The final option is to leave the current system in place: using full-body scanners as a primary screening method and resolving alarms through a pat-down. This method is favored by the TSA, which says that it’s the most effective way to screen passengers and prevent another terrorist attack.
“The public has a unique opportunity to affect the TSA’s future actions,” says EPIC’s Barnes. “It is absolutely imperative that they comment on the TSA’s proposal.”
Some passengers believe that the current system works. The TSA says that roughly 99 percent of air travelers choose the full-body scanners instead of “opting out” and receiving a pat-down, and it cites a CBS poll that shows four out of five Americans support the use of Advanced Imaging Technology at airports nationwide.
“I choose body scans whenever available,” says Michael Menaker, a retired advertising executive from Louisville, Colo. “It’s much quicker and easier than the pat-down I always get. I have an artificial hip, and the scanners speed me through security with less hassle.”
Larry Edward, one of several hundred commenters on the rulemaking site, disagreed. “No more scanners,” he said in a brief statement. “I will do anything to avoid flying because of them and the invasive pat-downs that are occurring at the airports.”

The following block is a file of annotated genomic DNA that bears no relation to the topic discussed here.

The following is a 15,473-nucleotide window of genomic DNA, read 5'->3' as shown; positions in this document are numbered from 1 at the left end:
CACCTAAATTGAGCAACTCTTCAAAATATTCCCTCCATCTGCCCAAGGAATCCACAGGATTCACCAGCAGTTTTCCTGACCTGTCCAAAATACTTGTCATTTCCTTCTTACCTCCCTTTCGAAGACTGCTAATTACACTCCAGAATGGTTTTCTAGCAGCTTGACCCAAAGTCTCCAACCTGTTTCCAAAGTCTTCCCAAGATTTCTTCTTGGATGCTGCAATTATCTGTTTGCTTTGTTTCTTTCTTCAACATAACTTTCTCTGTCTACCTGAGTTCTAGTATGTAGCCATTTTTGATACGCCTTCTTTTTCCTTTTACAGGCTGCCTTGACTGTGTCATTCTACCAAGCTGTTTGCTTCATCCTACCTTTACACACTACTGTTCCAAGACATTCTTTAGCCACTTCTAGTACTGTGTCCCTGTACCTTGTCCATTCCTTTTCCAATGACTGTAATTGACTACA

A recent review of the comments suggested an overwhelming number in favor of abandoning AIT technology and stopping the TSA’s policy of giving a prison-style pat-down to passengers who set off an alarm or who voluntarily opt out.
The TSA is trying to keep these comments to a minimum, say observers. They point to the TSA’s own blog post on the subject, published almost two weeks after the release of the rulemaking but deleted within minutes of being posted. After receiving questions from many travelers, as well as this reporter, about the missing post, the TSA republished the notice a week later — minus the links to the site where readers could leave a comment.
One reason the agency seems uncomfortable with a rulemaking is that it’s the first time the TSA has ever defined or offered an opportunity for passengers to comment on any aspect of the screening process, according to privacy activist Edward Hasbrouck.
“In this light, it’s likely that one reason the TSA has been so resistant to a public rulemaking process on AIT is the likelihood that it would open the door to renewed demands from consumer, privacy and civil liberties groups for a similar rulemaking on other aspects of the screening process,” he says.
The agency’s coyness, combined with what critics say is a lack of transparency, has left many doubting that the TSA will do anything meaningful in response to the public comments.
For some air travelers, no matter what happens, it will be too little, too late. They say that the agency has spent the better part of the past five years subjecting them to unconstitutional searches, violating their civil rights and assaulting their dignity when they fly.
Nancy Nally, a Web site publisher from Palm Coast, Fla., says that regardless of how the TSA responds, she’s most disappointed by its lateness. This rulemaking should have happened in 2006, not 2013, she says.
“Why close the barn door after the horse is gone?” she asks.
E-mail Christopher Elliott at email@example.com.